With dozens of best-selling novels, many of which have been turned into acclaimed film adaptations, Stephen King is unequivocally one of the most beloved and well-known storytellers in America. We recently sat down with this legendary horror writer to ask him five pressing questions about his fascinating life and incredible career.
1. What is your personal favorite film adaptation of your books?
Without a doubt Oh Great, A Boat Came Alive. They really nailed the part where the boat comes alive and everyone is bummed out about it.
2. How did your interest in writing horror begin?
A friend of mine in high school severed both of his legs in a car crash and put them back on using only his mind. Unfortunately, he hadn’t mastered telepathy and he switched left with right, plus they were backward. I immediately started writing about it, and my novel Erik The Scary-Legged Teen was published less than a year later.
3. You famously struggled early on in your career. Knowing what you know now, what advice would you give to your younger self?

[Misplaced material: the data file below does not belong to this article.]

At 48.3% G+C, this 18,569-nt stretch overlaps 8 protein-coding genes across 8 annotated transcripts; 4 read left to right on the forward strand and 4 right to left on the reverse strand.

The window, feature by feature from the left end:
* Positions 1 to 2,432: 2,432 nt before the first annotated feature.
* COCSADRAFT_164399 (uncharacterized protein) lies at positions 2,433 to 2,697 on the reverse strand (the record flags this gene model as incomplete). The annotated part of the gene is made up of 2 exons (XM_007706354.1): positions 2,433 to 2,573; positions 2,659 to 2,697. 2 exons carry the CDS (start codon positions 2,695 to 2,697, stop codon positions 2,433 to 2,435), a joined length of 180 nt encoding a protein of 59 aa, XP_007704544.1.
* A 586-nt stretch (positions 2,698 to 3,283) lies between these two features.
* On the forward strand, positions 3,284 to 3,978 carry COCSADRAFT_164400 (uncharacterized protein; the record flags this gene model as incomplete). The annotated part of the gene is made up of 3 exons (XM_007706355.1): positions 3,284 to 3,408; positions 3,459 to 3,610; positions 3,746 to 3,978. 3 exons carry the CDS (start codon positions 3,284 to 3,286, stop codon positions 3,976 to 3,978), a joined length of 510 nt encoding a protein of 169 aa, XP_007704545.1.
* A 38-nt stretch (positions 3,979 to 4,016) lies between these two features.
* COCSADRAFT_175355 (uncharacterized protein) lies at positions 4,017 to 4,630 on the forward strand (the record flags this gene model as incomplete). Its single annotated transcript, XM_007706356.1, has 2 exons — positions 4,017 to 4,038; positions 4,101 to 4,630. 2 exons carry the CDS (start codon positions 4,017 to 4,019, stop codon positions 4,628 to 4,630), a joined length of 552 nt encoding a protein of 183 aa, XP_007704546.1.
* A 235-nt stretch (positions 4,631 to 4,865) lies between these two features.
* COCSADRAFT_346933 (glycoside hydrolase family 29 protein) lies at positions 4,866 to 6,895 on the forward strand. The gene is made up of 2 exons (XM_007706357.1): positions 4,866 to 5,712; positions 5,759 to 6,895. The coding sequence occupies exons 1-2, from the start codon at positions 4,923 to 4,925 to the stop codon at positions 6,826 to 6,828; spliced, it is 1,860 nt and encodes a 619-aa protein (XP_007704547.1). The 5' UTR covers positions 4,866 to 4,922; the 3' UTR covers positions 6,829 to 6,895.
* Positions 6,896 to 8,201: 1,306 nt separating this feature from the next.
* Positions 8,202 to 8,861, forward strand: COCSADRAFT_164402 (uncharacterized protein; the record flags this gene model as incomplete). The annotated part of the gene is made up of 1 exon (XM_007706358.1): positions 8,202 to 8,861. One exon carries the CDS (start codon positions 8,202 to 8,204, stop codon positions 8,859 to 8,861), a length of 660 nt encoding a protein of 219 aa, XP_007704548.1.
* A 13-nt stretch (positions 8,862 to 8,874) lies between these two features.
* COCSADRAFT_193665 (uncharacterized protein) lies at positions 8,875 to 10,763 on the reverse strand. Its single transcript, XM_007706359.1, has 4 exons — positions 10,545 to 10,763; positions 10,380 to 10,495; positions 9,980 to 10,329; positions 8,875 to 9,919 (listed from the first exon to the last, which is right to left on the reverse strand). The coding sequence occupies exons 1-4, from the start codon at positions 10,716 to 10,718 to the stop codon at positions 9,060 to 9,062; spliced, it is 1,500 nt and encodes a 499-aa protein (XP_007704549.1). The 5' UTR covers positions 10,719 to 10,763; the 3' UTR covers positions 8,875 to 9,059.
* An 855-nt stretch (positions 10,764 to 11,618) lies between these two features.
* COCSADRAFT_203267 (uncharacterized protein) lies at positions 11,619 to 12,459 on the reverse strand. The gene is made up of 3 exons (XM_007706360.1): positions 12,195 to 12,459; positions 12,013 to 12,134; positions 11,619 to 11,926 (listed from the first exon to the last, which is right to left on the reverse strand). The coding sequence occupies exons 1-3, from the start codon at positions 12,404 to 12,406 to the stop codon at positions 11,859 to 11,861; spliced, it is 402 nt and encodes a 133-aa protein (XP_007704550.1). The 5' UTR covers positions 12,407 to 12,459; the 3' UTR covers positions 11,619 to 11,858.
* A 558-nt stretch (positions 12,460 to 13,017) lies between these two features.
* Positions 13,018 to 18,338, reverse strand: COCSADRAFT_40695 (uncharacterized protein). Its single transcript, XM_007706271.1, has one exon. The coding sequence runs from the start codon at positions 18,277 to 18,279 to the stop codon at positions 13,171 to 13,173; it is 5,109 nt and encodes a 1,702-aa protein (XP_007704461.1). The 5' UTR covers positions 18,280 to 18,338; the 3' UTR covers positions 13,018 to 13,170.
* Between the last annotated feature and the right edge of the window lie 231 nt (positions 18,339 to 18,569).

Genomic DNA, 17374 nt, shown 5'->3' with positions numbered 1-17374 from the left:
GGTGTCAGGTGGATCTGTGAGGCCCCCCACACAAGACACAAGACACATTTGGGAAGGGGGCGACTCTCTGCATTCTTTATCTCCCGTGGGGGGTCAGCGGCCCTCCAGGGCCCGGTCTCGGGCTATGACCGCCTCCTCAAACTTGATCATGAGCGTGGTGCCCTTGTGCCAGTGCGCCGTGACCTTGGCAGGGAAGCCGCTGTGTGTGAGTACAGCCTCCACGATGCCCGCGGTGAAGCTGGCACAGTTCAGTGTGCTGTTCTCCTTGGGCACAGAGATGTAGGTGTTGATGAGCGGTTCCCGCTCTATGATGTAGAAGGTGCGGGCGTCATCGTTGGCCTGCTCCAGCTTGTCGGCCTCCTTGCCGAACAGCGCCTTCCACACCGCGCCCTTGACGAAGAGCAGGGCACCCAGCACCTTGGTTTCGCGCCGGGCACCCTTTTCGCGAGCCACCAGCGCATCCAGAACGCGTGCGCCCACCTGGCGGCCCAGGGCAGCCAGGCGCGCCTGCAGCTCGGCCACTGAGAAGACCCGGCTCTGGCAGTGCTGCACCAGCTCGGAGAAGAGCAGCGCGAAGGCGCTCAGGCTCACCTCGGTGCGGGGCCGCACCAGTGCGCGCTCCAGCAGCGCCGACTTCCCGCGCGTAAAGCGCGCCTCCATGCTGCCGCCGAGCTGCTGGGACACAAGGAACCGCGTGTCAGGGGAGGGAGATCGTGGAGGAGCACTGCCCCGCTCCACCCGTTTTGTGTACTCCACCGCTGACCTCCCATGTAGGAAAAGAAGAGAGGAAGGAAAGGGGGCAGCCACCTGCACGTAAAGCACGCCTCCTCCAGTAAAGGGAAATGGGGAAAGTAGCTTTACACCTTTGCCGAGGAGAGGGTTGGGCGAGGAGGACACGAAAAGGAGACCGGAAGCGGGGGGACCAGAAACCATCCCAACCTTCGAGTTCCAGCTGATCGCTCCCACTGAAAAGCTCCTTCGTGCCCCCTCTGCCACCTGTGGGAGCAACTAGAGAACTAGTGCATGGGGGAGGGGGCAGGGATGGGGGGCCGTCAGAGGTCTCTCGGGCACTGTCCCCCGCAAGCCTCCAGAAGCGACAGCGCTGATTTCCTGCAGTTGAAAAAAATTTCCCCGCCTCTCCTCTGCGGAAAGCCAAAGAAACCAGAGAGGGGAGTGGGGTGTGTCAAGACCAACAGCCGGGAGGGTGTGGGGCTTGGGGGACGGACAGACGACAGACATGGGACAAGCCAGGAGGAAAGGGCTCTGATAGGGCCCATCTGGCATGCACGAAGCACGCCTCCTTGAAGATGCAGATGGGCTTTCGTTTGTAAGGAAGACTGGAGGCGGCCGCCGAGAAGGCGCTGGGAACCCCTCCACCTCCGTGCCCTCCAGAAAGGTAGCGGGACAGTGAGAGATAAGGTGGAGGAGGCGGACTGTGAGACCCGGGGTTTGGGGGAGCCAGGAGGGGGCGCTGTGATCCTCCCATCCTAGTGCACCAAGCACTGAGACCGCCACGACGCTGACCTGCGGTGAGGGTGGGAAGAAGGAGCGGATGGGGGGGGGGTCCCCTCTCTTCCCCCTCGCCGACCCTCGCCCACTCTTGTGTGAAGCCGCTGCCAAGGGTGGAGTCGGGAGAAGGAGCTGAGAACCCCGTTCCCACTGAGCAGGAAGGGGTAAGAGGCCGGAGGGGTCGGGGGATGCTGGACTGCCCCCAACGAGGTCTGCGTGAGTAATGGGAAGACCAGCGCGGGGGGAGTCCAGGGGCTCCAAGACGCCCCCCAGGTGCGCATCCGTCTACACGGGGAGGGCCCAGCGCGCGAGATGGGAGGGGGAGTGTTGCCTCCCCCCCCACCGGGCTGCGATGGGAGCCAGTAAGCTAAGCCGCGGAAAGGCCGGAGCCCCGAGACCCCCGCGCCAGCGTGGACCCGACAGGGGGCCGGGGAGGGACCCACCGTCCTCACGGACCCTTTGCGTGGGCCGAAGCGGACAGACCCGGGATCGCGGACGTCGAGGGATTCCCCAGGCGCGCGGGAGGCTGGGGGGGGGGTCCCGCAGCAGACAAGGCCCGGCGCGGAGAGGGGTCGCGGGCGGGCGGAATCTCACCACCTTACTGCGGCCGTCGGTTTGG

What really set me back, initially, was that I kept pitching these stories about terrible things happening to an editor of a publishing house. The actual editor who I sent my novels to said that he hated that all of my stories included him being disemboweled by a dog or murdered by a car. I would tell my younger self that the main characters in my novels don’t always have to be the editor that I send my manuscript to.
4. How do you feel about Stanley Kubrik’s legendary adaptation of your novel The Shining?
I have come around to the film in recent years, but originally, I felt a little betrayed. During filming, I would ask Stanley over and over, “You will add in some things where viewers can turn pages like in the book, right?” And each time, Stanley would look right at me and say, “Yeah, yeah, Stephen. Definitely.” So imagine my surprise when the film comes out and there are no pages at all.
5. Do you ever get scared by your own writing?
Oh, big time. Sometimes I’ll just type a single letter “H” and get too freaked out about what’s coming next to be able to finish the word.